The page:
But God in his patience and glorious beauty, continually leads us back into his word, and in his time, manifests himself to all of us who continue in confession, repentance, and hearing the Word of God.
John continues …to all who did receive him, who believed in his name, he gave the right to become children of God, who were born, not of blood nor of the will of the flesh nor of the will of man, but of God.
“To believe in his name” this phrase and others struck me over time that I need sorting out in my own understanding, the uses of the names of Jesus in his Word.  Over time the Holy Spirit showed me something quite simple that perhaps I had taken for granted, glossed over many times, and not really thought much about in its right context.
The beautiful thing with repentance is when we overlook what we shouldn’t; God stops us and turns us back for another go.  Repentance is not what so many of us see as a threat of wrathful vengeance from God but rather loving redirection and correction from our Heavenly Father.  One can learn from their mistakes, be led to the “ah ha” moment and praise God through what he’s taught us from our missing the mark.
So moving along, I hope and pray we all might learn from my missing the mark, busyness of my self-centred mind and overlooking of Scripture, by looking at the use of the names for Jesus in the New Testament, and the context of their uses. 
By stopping and considering what God is saying through the bible writers it has been a part of my faith growth; a personal epiphany, as it were; one of those delightful “ah ha” moments one has in their lives.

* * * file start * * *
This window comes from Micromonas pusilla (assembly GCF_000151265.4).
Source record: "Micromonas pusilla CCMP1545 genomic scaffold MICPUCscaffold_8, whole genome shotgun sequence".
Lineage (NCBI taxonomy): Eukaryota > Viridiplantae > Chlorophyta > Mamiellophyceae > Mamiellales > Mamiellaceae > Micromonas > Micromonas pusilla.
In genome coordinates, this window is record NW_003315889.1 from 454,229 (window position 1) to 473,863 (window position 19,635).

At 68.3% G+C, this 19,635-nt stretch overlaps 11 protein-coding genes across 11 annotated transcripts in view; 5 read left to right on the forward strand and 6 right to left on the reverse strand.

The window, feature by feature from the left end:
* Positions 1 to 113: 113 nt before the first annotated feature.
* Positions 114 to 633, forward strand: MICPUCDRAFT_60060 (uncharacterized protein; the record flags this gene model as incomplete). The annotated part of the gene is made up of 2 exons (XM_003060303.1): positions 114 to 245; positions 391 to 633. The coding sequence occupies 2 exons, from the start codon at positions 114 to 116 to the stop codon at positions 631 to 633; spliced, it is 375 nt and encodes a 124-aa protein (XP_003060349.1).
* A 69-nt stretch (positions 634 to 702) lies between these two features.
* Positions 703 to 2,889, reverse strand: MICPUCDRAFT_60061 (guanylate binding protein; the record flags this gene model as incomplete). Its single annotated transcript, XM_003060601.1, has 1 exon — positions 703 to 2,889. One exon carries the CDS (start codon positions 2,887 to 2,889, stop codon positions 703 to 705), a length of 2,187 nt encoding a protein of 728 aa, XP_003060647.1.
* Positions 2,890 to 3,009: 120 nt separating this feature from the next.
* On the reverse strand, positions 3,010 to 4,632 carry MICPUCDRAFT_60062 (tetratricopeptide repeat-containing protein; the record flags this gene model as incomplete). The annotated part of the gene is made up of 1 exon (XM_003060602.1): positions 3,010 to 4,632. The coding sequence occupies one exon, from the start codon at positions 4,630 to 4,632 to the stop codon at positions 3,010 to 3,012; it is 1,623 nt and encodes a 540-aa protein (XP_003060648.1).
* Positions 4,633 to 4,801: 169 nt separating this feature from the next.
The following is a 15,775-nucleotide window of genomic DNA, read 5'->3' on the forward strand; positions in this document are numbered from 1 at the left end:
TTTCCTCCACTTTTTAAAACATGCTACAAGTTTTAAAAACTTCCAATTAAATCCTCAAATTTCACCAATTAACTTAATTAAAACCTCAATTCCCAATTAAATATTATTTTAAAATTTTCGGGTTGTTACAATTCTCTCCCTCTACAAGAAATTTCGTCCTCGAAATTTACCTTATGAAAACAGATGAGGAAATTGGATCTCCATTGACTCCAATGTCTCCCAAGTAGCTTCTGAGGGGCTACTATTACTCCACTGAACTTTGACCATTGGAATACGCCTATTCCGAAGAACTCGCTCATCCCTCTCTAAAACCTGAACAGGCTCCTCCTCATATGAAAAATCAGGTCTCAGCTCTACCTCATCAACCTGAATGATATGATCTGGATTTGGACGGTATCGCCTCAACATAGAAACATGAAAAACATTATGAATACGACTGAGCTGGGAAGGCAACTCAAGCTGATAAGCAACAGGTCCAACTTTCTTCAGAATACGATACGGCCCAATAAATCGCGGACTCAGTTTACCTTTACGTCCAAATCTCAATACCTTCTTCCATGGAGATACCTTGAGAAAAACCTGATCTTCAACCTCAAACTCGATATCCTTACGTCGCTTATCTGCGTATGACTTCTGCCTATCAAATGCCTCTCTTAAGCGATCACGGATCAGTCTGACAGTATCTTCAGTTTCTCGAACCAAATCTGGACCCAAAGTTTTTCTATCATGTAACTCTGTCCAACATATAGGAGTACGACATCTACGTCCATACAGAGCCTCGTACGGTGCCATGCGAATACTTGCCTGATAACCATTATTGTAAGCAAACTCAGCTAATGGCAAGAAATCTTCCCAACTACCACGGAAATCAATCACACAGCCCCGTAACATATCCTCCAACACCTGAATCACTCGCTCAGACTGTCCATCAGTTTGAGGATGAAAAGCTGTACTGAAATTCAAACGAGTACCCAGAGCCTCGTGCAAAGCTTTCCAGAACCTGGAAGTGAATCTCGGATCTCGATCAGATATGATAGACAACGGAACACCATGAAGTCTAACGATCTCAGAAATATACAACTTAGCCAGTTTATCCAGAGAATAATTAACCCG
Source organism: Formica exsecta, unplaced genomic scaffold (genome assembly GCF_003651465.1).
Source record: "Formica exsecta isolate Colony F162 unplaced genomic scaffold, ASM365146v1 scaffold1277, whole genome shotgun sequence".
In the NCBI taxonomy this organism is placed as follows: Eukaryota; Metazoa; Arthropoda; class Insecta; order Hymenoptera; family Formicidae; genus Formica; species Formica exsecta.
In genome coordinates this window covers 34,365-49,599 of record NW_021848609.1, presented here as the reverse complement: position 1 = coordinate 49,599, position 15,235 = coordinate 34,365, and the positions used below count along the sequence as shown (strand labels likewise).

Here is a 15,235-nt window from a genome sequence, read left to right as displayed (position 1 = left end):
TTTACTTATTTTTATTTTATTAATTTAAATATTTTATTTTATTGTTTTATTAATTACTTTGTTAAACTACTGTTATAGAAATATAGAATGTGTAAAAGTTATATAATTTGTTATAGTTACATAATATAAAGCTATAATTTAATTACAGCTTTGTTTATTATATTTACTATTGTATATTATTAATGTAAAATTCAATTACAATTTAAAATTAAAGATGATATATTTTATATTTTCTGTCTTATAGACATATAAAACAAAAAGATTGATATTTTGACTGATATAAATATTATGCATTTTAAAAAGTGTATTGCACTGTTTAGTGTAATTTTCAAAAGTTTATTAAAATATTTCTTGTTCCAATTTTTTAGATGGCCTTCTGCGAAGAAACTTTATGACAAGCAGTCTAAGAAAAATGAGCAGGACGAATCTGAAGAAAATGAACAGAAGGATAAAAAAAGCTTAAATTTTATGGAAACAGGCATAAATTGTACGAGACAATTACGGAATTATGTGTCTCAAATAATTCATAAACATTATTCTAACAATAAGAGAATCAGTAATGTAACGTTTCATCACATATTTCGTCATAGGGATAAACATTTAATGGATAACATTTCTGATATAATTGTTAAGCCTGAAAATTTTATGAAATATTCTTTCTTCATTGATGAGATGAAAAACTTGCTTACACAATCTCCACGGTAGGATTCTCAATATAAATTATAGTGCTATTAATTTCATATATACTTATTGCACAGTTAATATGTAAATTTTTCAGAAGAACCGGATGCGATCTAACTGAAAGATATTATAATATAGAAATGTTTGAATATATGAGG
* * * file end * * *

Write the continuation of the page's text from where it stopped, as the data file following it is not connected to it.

When hearing the New Testament, Jesus is mentioned many times as we would expect.  But he has many titles.  My focus is more on the use of his name rather than titles like “the Good Shepherd, the way, the truth and the life, the gate, the Alpha and the Omega, and the many other titles these pictures paint.
The focus here is on the names; Jesus Christ, Christ Jesus, Jesus of Nazareth, the Son of Man, the Son of God, God the Son, the Messiah, the Saviour, the Christ of God, the Lord’s Christ, Christ the King, Christ Crucified, the Chosen One, Immanuel, and the simple singular name of Jesus, and the name Christ, and lastly when Jesus says “I am”.  
Asking questions of the text is a healthy thing to do.  Unfortunately when something usually crops up that’s a bit difficult we have a tendency to overlook it or brush it aside, but enduring in the text is good for us, it increases our hunger for the things of God, and God himself.  In fact, persevering in his word glorifies him and pleases him no end that we seek him in his word. And God will not leave your questions unanswered.  He will open the doors of understanding, in his time, in his way, and to the praise of his glory, rather than yours or mine.